Odds and Ends

Saw The Hitchhiker’s Guide to the Galaxy Saturday. Much fun, though not something one needs to see more than once. If anyone sees it who hasn’t read the books, let me know–am curious as to whether it’s still coherent without prior knowledge.

Spent Sunday afternoon at the Tucson Folk Festival. The fun of this event is that there’s a huge range of acts, and of quality–but every year, I discover someone interesting and new. This year’s pleasant discovery was Courtney Robbins, a singer/songwriter who knew how to really use her guitar, rather than just having it play unobtrusive backround to her singing. Lots of energy, lots of stage presence. And Larry finally got to introduce me to the now-Canadian group Roth d’Lux, who have energy and polish and presence to burn and make one want to get up and dance.

It was interesting listening to the songwriting as well as the music itself–found myself very attuned to the fact that the difference between boring or sentimental glurge and real music is largely in how specific you are. One or two specific small details go much farther than many generic generalizations, just as in fiction. Don’t tell me the sun rose over the desert; tell me the sun turned the cholla spines to gold or heated up your seatbelt so it burned your hands–that sort of thing.

Monday went hiking with lnhammer and his parents. The Marshall Gulch Trail/Aspen Trail loop was at last open again. lnhammer and I used to hike this loop regularly, but two major wildfires the past three years had burned right through the area, and access was closed off for a quite a while; so we were eager to see how the trails had changed. So we got an up-close view of fire damage: of how fire can burn one tree to charcoal and leave the one next to it green; of how quickly new green ground growth comes in in the wake of the burning, now that the sun can once again reach the forest floor. The trail was the same, but the views were many of them altered, letting us see out to ridges and houses that had been hidden.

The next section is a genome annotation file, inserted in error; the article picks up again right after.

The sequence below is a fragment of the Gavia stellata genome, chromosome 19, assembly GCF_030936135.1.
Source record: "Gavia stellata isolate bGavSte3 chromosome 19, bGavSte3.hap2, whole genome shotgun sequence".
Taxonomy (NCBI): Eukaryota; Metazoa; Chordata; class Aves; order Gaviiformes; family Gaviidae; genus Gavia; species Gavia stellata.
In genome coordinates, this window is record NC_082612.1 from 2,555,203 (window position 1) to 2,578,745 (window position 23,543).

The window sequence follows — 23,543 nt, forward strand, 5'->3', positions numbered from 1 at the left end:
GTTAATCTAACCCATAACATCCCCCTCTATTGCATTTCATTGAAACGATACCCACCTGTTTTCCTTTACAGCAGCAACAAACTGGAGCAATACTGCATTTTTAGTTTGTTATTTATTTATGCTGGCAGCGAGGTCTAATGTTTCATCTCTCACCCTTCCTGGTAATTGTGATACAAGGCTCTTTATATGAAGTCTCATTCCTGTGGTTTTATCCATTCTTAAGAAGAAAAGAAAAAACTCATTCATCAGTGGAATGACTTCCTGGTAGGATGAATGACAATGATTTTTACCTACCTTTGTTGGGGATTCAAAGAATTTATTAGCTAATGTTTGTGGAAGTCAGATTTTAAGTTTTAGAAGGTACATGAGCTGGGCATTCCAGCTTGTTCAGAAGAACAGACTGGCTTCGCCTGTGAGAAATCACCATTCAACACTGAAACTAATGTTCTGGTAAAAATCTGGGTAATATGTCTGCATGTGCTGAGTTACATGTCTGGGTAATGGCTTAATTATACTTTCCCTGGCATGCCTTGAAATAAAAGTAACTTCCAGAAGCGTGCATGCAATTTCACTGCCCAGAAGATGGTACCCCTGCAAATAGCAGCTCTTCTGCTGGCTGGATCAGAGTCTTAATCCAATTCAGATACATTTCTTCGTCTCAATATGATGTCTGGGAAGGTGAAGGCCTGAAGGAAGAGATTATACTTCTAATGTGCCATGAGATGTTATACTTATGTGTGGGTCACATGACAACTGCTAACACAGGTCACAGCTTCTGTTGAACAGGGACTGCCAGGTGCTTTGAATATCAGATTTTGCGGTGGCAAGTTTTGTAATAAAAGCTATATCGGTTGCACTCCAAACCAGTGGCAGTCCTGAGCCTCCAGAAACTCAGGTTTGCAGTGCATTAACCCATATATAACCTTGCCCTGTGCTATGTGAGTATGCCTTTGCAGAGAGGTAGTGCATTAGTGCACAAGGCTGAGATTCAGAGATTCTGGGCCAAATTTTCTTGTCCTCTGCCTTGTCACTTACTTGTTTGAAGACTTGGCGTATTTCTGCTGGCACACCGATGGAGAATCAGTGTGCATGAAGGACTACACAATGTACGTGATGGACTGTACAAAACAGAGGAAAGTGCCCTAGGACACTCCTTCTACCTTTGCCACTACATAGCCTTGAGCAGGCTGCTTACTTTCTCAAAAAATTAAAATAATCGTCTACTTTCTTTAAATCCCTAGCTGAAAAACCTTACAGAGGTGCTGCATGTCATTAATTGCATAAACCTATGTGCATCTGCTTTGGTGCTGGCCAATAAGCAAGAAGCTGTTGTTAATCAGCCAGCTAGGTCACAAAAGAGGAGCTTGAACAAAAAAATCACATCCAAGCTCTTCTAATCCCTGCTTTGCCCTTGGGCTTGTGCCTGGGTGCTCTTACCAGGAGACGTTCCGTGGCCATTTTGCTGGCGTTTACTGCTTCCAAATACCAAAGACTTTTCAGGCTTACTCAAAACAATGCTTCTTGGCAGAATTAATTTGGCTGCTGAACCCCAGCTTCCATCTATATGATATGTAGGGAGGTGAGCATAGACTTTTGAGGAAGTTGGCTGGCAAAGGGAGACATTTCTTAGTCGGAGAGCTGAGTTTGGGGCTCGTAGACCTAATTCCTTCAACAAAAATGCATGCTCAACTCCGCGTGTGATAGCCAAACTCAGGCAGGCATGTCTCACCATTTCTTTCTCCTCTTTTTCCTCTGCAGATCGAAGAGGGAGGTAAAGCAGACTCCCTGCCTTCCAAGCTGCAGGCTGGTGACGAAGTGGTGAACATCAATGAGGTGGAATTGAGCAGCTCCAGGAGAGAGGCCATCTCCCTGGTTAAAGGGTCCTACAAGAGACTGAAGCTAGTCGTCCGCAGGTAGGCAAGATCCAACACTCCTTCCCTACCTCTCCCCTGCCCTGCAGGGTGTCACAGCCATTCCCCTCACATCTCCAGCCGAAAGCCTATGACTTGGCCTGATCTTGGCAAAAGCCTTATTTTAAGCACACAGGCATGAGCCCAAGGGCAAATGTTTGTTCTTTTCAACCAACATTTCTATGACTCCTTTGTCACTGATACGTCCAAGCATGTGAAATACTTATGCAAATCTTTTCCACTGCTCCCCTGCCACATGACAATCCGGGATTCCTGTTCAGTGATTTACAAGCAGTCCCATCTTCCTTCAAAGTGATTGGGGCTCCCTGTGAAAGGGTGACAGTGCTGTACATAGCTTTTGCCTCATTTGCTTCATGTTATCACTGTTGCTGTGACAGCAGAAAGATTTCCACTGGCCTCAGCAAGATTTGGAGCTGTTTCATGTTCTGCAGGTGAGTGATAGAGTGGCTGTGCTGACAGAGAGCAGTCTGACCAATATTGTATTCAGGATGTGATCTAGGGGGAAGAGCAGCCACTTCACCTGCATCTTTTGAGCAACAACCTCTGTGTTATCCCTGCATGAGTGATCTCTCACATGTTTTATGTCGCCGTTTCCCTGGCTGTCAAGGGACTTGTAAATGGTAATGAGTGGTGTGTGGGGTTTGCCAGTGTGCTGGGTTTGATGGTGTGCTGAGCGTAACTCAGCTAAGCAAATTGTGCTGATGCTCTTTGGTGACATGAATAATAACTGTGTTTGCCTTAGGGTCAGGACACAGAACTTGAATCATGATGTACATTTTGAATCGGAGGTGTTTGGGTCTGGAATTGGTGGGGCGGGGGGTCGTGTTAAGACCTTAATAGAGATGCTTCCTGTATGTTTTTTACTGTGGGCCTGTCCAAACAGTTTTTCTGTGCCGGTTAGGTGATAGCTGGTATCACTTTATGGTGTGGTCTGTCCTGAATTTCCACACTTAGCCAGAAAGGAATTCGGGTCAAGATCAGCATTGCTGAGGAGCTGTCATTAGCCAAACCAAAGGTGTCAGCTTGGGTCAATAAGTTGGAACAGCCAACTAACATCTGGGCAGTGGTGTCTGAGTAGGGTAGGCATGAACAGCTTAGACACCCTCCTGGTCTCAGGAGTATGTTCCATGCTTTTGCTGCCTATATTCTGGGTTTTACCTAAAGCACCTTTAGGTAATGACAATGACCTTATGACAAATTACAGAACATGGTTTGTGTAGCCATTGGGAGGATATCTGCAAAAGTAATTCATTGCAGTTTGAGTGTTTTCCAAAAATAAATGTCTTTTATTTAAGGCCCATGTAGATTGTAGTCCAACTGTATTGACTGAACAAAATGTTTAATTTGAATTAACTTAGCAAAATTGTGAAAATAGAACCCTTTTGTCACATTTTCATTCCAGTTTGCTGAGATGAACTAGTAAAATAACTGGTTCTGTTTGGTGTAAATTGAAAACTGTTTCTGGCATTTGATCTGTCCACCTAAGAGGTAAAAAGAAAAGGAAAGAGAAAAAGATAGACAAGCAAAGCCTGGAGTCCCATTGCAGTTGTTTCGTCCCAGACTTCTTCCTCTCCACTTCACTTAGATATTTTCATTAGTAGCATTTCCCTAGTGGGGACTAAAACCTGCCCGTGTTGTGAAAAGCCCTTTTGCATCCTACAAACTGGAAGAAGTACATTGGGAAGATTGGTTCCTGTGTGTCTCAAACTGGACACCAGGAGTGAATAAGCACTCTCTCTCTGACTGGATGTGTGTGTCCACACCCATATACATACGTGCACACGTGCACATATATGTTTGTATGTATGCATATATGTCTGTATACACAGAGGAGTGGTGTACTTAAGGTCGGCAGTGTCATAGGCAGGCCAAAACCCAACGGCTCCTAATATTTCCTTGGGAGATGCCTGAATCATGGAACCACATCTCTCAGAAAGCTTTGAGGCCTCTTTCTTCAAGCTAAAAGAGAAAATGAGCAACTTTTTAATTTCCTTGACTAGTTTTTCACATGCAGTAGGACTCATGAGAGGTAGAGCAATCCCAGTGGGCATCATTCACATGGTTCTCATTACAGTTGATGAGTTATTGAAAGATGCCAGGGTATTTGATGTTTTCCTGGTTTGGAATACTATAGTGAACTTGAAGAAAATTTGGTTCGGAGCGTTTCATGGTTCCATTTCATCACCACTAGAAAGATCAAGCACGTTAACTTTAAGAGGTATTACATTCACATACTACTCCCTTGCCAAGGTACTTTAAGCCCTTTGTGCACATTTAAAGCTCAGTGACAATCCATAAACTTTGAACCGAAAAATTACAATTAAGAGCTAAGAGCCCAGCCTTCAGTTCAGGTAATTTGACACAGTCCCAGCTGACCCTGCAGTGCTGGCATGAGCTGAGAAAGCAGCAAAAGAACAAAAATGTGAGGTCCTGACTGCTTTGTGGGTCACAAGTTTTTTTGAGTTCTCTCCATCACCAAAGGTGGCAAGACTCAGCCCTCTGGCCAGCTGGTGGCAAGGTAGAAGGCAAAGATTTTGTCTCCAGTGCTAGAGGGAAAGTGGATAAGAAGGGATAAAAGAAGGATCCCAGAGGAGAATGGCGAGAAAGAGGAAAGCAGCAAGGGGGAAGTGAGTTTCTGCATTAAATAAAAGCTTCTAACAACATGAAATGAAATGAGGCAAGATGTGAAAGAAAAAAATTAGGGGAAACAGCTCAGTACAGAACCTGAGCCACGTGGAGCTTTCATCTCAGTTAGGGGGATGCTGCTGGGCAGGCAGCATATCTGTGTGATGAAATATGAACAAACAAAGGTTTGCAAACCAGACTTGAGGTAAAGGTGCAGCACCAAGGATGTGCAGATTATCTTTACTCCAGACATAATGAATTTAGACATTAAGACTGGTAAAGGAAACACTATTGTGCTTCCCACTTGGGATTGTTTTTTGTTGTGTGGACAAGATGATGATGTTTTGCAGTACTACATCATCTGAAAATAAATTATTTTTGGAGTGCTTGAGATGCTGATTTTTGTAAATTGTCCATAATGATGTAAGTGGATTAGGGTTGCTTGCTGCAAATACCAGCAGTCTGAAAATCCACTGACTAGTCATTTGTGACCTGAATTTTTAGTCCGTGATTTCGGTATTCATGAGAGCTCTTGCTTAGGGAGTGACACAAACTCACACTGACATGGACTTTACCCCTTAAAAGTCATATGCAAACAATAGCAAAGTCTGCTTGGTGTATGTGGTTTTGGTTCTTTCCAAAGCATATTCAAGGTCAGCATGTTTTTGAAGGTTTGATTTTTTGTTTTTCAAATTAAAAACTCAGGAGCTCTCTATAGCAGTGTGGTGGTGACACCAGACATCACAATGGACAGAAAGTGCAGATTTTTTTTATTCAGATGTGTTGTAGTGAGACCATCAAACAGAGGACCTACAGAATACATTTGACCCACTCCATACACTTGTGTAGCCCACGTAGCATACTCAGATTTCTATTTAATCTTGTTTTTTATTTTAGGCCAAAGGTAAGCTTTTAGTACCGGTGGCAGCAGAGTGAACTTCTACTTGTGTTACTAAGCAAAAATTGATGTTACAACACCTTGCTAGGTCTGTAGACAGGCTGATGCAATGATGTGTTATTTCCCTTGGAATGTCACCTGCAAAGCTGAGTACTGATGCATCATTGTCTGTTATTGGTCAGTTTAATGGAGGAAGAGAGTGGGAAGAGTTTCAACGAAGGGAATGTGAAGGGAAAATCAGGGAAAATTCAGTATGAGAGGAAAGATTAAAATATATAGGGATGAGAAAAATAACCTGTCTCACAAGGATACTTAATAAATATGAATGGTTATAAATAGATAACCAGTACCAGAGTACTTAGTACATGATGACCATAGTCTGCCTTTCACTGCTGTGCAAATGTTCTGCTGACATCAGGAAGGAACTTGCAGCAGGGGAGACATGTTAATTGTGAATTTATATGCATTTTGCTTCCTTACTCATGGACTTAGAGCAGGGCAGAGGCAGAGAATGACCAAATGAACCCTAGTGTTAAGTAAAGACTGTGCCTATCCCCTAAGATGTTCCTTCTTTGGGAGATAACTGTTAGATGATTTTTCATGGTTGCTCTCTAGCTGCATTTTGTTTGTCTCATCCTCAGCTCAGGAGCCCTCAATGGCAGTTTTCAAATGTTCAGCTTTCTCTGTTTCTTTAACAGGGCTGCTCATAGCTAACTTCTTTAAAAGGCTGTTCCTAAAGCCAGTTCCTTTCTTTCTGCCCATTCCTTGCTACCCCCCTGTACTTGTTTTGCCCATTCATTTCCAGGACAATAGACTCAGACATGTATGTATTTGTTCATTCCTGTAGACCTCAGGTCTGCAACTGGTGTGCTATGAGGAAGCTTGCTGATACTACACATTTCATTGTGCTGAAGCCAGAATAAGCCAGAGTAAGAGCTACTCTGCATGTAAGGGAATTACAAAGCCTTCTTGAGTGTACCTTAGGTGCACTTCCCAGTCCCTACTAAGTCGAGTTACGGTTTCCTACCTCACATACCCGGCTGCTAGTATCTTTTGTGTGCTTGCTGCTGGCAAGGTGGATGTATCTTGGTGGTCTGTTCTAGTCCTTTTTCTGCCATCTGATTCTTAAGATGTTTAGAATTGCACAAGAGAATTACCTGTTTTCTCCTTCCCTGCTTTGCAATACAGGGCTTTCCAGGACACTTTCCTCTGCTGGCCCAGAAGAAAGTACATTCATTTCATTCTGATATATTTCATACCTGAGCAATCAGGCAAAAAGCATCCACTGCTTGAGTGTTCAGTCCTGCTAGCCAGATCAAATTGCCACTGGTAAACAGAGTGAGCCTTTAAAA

Some ridges were covered with matchstick-like dead black trees; others were surprisingly green. At one point, I picked up a piece of blackened bark from the ground, found the inside still brown. It wasn’t the flames that killed most of the trees, after all; it was the heat–many unscorched trees were dead, too, though you could only tell by their brown leaves or needles.

The most lovely thing: towards the end, walking among countless thin aspen saplings, no taller than we were. You could reach out and touch their dark green leaves; you could look fown on them from above, and see the tightly curled new leaves about to open out. Among them, the dead adult aspens still stood, with their thick white trunks and leafless branches stretching toward the sky, no longer blocking the sun, which at times turned the sapling leaves to something near gold.

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